AdvertisementAdvertisementAdvertisementAdvertisementAdvertisementAdvertisementAdvertisementAdvertisementAdvertisementAdvertisementAdvertisementAdvertisementAdvertisementAdvertisementAdvertisementAdvertisementAdvertisementAdvertisementAdvertisementAdvertisementAdvertisementAdvertisementAdvertisementAdvertisementAdvertisementAdvertisementAdvertisement

Thoughts From The Field

Blog posts by the
GrowingDeer.tv team

Strategies For Hunting The Wind – Part 2

Deer hunting on flat ground has advantages that include producing better quality forage so bucks can express more of their potential and being able to predict the prevailing wind direction while having fewer thermals. Hunting the wind correctly can be a deer hunter’s primary strategy for successfully harvesting deer, especially mature bucks that have reached an older age because they learned to avoid predators.

Buck on alert

Hunting the wind correctly reduces the chances of alerting deer. Deer that are alerted repeatedly tend to avoid those areas during daylight hours. I recommend avoiding alerting deer when possible. This may mean moving your stands off food sources and closer to bedding areas.

Remember alerting deer during your approach and exit are just as damaging as alerting them while you are hunting. Plan your travel routes carefully. Here are a few strategies that I use in various hunting situations:

  • In the pre-season I try to locate at least four good stand/blind sites. One for each possible wind direction. This allows me to hunt during almost all conditions. It’s okay to have multiple stands/blinds overlooking the same area but for different winds. I’d much rather setup with a crosswind. I call this threading the needle. My best hunts are often when the wind is such that I feel I’m on the edge of getting busted. I’ve experienced good success of mature bucks responding to grunts and coming into bow range using this strategy.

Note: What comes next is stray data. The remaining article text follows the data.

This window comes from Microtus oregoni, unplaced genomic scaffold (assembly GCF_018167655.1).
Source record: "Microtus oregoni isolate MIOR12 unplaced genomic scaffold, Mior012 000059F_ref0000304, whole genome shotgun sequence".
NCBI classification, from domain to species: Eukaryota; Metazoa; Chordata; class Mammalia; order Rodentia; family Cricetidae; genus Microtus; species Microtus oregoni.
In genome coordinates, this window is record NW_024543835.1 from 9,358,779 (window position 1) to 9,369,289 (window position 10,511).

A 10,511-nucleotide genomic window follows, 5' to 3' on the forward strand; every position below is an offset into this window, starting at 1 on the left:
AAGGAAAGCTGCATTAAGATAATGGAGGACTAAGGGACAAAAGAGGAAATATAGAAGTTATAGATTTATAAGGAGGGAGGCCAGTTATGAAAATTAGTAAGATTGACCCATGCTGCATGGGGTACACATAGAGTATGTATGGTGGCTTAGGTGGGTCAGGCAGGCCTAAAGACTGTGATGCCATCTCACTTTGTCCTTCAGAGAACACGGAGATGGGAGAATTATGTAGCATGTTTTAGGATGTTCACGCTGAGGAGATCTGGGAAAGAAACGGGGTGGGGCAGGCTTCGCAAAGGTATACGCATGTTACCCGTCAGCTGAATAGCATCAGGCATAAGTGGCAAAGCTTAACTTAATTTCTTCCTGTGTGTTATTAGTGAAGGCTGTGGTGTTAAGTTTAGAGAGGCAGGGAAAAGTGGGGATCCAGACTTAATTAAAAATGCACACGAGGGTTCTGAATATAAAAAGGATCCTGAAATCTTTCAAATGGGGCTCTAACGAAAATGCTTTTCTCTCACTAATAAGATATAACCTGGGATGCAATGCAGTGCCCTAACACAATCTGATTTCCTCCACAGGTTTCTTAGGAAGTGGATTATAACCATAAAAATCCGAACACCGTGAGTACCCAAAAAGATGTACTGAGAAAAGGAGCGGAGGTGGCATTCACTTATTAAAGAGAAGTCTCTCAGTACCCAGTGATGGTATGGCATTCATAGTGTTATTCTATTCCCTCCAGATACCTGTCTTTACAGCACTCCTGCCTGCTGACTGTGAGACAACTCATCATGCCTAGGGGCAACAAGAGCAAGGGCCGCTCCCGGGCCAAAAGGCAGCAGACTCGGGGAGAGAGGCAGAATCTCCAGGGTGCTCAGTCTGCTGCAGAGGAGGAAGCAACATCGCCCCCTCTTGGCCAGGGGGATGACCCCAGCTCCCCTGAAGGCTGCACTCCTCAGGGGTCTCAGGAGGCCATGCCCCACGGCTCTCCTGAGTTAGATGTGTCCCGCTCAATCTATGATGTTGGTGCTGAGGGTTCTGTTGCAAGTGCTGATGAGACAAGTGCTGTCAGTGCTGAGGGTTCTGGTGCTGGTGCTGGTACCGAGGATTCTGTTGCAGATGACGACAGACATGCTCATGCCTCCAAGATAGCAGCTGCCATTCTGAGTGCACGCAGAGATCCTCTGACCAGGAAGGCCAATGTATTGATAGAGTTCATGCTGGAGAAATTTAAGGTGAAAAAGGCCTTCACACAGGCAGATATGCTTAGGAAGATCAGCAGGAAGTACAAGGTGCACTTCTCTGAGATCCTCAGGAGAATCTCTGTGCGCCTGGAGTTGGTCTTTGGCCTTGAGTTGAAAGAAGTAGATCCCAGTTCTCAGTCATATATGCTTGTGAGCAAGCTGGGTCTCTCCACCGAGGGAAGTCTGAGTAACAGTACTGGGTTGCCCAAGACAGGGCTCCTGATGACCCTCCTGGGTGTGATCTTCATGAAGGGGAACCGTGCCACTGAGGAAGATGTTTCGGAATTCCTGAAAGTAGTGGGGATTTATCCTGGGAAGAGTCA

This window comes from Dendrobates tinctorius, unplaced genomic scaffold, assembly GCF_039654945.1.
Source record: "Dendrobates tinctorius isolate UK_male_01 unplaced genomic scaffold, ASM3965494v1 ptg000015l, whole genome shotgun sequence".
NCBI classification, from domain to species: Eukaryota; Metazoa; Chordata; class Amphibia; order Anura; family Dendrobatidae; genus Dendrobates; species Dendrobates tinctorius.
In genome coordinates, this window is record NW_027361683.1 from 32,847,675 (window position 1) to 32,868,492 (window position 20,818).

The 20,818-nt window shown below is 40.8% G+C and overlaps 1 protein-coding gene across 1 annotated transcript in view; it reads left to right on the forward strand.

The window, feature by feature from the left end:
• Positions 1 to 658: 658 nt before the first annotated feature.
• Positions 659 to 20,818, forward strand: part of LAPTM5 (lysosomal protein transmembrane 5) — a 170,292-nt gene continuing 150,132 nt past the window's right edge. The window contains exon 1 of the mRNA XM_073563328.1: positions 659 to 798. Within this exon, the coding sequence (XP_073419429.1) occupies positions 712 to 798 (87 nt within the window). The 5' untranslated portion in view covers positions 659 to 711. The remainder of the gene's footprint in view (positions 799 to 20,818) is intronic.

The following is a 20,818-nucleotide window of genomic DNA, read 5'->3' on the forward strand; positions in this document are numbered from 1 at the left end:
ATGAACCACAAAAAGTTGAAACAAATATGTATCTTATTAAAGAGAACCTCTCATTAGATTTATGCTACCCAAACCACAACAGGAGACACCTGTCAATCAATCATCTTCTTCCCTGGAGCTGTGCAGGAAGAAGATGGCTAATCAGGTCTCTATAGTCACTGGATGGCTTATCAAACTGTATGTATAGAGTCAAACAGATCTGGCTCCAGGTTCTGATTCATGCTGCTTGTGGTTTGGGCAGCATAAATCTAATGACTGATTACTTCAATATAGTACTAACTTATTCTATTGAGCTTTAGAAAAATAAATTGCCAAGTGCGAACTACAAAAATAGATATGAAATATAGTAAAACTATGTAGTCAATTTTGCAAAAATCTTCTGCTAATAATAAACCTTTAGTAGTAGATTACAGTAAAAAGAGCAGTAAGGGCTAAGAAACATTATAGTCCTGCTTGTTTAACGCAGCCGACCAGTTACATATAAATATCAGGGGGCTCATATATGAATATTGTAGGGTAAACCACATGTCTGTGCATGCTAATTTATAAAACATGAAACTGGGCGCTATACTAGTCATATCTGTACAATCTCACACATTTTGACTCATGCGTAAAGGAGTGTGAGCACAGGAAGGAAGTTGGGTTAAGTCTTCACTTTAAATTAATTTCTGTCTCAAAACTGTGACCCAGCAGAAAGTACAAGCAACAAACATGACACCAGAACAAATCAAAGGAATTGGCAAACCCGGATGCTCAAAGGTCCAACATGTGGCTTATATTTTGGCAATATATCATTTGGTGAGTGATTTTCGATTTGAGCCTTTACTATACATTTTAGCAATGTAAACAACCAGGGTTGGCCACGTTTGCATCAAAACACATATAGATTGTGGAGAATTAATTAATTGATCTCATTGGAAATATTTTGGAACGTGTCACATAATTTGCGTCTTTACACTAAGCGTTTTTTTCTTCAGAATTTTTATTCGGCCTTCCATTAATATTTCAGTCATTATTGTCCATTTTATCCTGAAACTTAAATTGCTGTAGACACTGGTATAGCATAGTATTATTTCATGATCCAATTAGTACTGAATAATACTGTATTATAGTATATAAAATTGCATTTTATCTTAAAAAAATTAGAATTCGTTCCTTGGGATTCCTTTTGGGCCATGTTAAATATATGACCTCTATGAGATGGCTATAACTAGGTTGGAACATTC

• It’s tough to set up near bedding areas. I try to find a location with a crosswind. That is to say the wind and thermals carry scent away from the bedding area and travel route where deer enter and exit the bedding area. Such setups are very difficult to find. If this setup isn’t available where you hunt then the next best situation is to setup for either only morning or afternoon hunts so the direction of deer travel can be forecast with some accuracy. This often means that the wind is blowing toward the bedding area in the morning or away from it during the afternoon.
  • I like a favorable wind even when I’m hunting in an enclosed Redneck Blind. I often use the screen window frames and cover them with a thin clear film (like a clear plastic cooking wrap). I open the window I will shoot a bow out of and put the wrapped frame in the opening. I’ve tested shooting a broadhead through the wrap and my arrow flies great! I’ve had deer downwind in this scenario without getting busted.
  • When hunting during the rut with a normal or colder than normal temperature and wind at least seven miles per hour consistently from one direction, I’ll hunt all day. If the temperatures are warmer than normal and/or the wind is mild and/or swirling, I’ll usually only hunt the early morning and late evenings when the thermals are predictable. You may wish to watch GrowingDeer #309. This shows an actual setup that I prepared for gun season using a crosswind to hunt two bedding areas and a feeding area.
  • Hunting from the ground is an exciting way to hunt but keep the wind in your favor. If the wind shifts either leave or change. Check the wind constantly. Often it’s best to time the hunt/approach of an area to occur just before or after you expect deer to be there. For example, stalk (with the wind in your favor) to a feeding area and arrive ten minutes before dark. This significantly reduces the chances of the wind swirling, etc. It’s not spending hours in the woods – it’s being at the right place at the right time. When hunting from the ground, rarely is the direct route the best route. Consider thermals and wind shifts due to topography, etc. Deer will avoid locations where they have been alerted or associate with danger.
  • Scent carries better during moist than dry conditions. So we rarely hunt from stands where the wind is likely to swirl when the humidity is high. During high humidity conditions we are more likely to select stand locations on ridgetops or areas where the wind is not blocked by vegetation or topographic features. At such locations the wind is much less likely to swirl.

I hope that using these strategies help you tag a deer this season – especially that mature buck you’ve been chasing for years!

Hunting and growing whitetails together,

Grant

Link directly to this post